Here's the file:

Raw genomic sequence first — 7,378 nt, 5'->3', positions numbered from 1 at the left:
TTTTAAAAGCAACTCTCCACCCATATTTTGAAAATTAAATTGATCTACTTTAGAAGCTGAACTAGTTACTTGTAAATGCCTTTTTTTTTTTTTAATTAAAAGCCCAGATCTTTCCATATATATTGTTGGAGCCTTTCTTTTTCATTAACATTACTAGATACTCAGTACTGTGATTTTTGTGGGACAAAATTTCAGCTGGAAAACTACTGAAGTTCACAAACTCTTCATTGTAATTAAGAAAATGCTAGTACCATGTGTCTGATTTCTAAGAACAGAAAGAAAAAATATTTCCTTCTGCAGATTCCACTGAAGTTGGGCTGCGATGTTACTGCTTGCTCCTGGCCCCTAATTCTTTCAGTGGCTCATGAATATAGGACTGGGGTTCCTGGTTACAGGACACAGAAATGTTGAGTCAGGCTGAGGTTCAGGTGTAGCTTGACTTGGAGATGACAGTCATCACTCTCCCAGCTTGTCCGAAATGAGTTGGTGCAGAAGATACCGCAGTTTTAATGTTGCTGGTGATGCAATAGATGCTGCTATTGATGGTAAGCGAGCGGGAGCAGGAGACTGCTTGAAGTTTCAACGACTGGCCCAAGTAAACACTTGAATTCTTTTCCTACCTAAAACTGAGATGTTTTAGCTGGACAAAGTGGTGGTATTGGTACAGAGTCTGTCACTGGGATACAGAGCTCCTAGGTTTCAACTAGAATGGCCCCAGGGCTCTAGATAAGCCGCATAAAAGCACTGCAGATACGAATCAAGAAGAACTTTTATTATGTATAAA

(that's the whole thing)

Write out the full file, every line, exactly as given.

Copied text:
Raw genomic sequence first — 7,378 nt, 5'->3', positions numbered from 1 at the left:
TTTTAAAAGCAACTCTCCACCCATATTTTGAAAATTAAATTGATCTACTTTAGAAGCTGAACTAGTTACTTGTAAATGCCTTTTTTTTTTTTTAATTAAAAGCCCAGATCTTTCCATATATATTGTTGGAGCCTTTCTTTTTCATTAACATTACTAGATACTCAGTACTGTGATTTTTGTGGGACAAAATTTCAGCTGGAAAACTACTGAAGTTCACAAACTCTTCATTGTAATTAAGAAAATGCTAGTACCATGTGTCTGATTTCTAAGAACAGAAAGAAAAAATATTTCCTTCTGCAGATTCCACTGAAGTTGGGCTGCGATGTTACTGCTTGCTCCTGGCCCCTAATTCTTTCAGTGGCTCATGAATATAGGACTGGGGTTCCTGGTTACAGGACACAGAAATGTTGAGTCAGGCTGAGGTTCAGGTGTAGCTTGACTTGGAGATGACAGTCATCACTCTCCCAGCTTGTCCGAAATGAGTTGGTGCAGAAGATACCGCAGTTTTAATGTTGCTGGTGATGCAATAGATGCTGCTATTGATGGTAAGCGAGCGGGAGCAGGAGACTGCTTGAAGTTTCAACGACTGGCCCAAGTAAACACTTGAATTCTTTTCCTACCTAAAACTGAGATGTTTTAGCTGGACAAAGTGGTGGTATTGGTACAGAGTCTGTCACTGGGATACAGAGCTCCTAGGTTTCAACTAGAATGGCCCCAGGGCTCTAGATAAGCCGCATAAAAGCACTGCAGATACGAATCAAGAAGAACTTTTATTATGTATAAA